110
110
Thomas Blinks
BRITISH
WALTER WINANS ON THE RUNNING DEER RANGE, WIMBLEDON COMMON 
Estimate
80,000120,000
LOT SOLD. 62,500 USD
JUMP TO LOT
110
Thomas Blinks
BRITISH
WALTER WINANS ON THE RUNNING DEER RANGE, WIMBLEDON COMMON 
Estimate
80,000120,000
LOT SOLD. 62,500 USD
JUMP TO LOT

Details & Cataloguing

Art Treasures of America: The John F. Eulich Collection

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New York

Thomas Blinks
1853 - 1910
BRITISH
WALTER WINANS ON THE RUNNING DEER RANGE, WIMBLEDON COMMON 
signed Thos. Blinks and dated 88 (lower left)
oil on canvas
27 by 45 in.
68.6 by 114.3 cm
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Provenance

C. G. B. Poulter
Surrey Rifle Association, Bisley Camp (and sold: Christie's, London, November 7, 1997, lot 144, illustrated)
Private Collection (acquired at the above sale and sold, Sotheby's, New York, November 3, 2015, lot 103, illustrated)
Acquired at the above sale

Catalogue Note

Thomas Blinks’ painting, Walter Winans on the Running Deer Range, Wimbledon Common is a celebration of English country life and a portrait of the extraordinary English gentleman, Walter W. Winans (1852-1920). Born in St. Petersburg, Russia, to American parents, Winans spent most of his life in England and Scotland. Perhaps best-known as a gifted marksman, he won a gold medal at the 1908 London Olympics and a silver medal at the 1912 Stockholm Olympics (where there was also an art competition for literature, painting, architecture, music and Winans won a gold medal in the sculpture category for his American Trotter). He also authored ten books, with titles as diverse as The Art of Revolver Shooting (1900), The Modern Pistol: and how to shoot it (1919), Deer Breeding for Fine Heads (1913) and Animal Sculpture (1913).

Winans was an integral member of the United Kingdom’s National Rifle Association, founded in 1859 for the "promotion of marksmanship in the interests of the Defense of Realm and permanence of the Volunteer Forces, Navy military and Air” (National Rifle Association’s Royal Charter, 1894). Early competitions were held on Wimbledon Common, as shown in the present work, where the founders of the association, Earl Spencer and the Duke of Cambridge, held manorial rights. Queen Victoria fired the first shot of the inaugural competition in July 1860, which led to Annual Meetings that have drawn men and women every year (except during the World Wars). In 1878, journalist Edward Walford wrote "these annual gatherings are attended by the élite of fashion, and always include a large number of ladies, who generally evince the greatest interest in the target practice of the various competitors, whether it be for the honor of carrying off the Elcho Shield, the Queen's or the Prince of Wales's Prize, or the shield shot for by our great Public Schools, or the Annual Rifle Match between the Houses of Lords and Commons" (Edward Walford, 'Putney', Old and New London, vol. 6, London, 1878, p. 489-503).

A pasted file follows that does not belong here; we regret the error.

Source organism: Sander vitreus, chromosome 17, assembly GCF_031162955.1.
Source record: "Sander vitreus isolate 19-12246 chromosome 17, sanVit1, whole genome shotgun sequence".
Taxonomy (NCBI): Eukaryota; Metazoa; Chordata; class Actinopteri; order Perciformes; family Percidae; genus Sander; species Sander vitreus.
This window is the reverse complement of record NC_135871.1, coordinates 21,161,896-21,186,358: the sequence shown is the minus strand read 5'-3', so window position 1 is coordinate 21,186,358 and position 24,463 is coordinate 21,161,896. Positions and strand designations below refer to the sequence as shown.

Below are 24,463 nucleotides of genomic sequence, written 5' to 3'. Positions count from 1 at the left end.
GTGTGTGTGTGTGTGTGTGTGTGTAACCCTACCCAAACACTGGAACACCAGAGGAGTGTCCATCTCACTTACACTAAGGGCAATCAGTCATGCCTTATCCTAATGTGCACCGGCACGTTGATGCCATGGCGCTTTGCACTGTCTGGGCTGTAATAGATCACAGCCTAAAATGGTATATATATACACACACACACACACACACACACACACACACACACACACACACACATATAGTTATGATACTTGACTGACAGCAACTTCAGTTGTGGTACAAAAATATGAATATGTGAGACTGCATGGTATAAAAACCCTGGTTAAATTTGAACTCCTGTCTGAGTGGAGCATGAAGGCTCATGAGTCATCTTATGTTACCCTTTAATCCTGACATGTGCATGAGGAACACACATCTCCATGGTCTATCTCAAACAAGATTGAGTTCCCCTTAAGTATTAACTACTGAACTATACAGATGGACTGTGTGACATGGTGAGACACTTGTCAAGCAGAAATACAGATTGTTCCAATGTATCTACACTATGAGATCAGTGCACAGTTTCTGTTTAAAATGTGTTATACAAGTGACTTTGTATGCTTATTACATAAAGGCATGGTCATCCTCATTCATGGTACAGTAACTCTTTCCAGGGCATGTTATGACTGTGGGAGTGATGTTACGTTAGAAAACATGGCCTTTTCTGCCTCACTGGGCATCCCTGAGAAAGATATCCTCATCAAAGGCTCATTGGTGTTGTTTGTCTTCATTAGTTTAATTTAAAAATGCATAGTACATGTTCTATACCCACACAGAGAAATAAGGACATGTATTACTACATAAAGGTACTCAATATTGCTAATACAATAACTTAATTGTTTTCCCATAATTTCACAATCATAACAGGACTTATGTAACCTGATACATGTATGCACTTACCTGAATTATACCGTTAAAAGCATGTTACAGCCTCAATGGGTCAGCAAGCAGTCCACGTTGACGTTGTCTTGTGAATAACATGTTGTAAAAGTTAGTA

As London’s population continued to swell and push the boundaries of the city, the National Rifle Association felt increasing need to find an alternative site for the yearly events. The last Annual Meeting to be held on Wimbledon Common was in 1889, suggesting that the present work, dated 1888, was Blinks’ tribute to the land. By 1890, the Association moved to Bisley, Surrey, where the present work was once located and where the Association remains headquartered today.

Art Treasures of America: The John F. Eulich Collection

|
New York